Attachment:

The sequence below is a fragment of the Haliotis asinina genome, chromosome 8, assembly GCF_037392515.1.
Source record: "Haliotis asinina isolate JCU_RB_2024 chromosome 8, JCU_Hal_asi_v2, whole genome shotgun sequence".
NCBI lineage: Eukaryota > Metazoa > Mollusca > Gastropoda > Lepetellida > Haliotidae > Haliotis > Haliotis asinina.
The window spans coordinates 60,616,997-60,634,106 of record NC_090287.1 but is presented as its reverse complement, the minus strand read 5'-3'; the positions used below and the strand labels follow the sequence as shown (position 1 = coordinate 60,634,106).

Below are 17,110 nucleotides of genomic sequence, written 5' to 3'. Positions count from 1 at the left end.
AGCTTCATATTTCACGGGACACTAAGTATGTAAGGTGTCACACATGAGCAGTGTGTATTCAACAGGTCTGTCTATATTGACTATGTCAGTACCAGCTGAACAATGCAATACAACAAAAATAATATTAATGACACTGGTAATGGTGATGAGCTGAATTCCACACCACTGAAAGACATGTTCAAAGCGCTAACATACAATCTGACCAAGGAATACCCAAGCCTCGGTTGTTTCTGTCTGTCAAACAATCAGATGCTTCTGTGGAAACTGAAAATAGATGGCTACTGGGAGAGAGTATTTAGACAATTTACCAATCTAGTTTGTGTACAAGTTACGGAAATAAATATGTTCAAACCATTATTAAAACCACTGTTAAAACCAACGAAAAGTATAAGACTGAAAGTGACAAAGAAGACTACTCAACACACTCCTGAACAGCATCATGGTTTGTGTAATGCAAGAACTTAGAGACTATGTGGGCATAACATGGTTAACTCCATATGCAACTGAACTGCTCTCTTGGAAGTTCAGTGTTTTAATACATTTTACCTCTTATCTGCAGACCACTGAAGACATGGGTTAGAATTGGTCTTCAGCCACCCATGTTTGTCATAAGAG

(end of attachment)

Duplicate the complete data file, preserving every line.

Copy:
The sequence below is a fragment of the Haliotis asinina genome, chromosome 8, assembly GCF_037392515.1.
Source record: "Haliotis asinina isolate JCU_RB_2024 chromosome 8, JCU_Hal_asi_v2, whole genome shotgun sequence".
NCBI lineage: Eukaryota > Metazoa > Mollusca > Gastropoda > Lepetellida > Haliotidae > Haliotis > Haliotis asinina.
The window spans coordinates 60,616,997-60,634,106 of record NC_090287.1 but is presented as its reverse complement, the minus strand read 5'-3'; the positions used below and the strand labels follow the sequence as shown (position 1 = coordinate 60,634,106).

Below are 17,110 nucleotides of genomic sequence, written 5' to 3'. Positions count from 1 at the left end.
AGCTTCATATTTCACGGGACACTAAGTATGTAAGGTGTCACACATGAGCAGTGTGTATTCAACAGGTCTGTCTATATTGACTATGTCAGTACCAGCTGAACAATGCAATACAACAAAAATAATATTAATGACACTGGTAATGGTGATGAGCTGAATTCCACACCACTGAAAGACATGTTCAAAGCGCTAACATACAATCTGACCAAGGAATACCCAAGCCTCGGTTGTTTCTGTCTGTCAAACAATCAGATGCTTCTGTGGAAACTGAAAATAGATGGCTACTGGGAGAGAGTATTTAGACAATTTACCAATCTAGTTTGTGTACAAGTTACGGAAATAAATATGTTCAAACCATTATTAAAACCACTGTTAAAACCAACGAAAAGTATAAGACTGAAAGTGACAAAGAAGACTACTCAACACACTCCTGAACAGCATCATGGTTTGTGTAATGCAAGAACTTAGAGACTATGTGGGCATAACATGGTTAACTCCATATGCAACTGAACTGCTCTCTTGGAAGTTCAGTGTTTTAATACATTTTACCTCTTATCTGCAGACCACTGAAGACATGGGTTAGAATTGGTCTTCAGCCACCCATGTTTGTCATAAGAG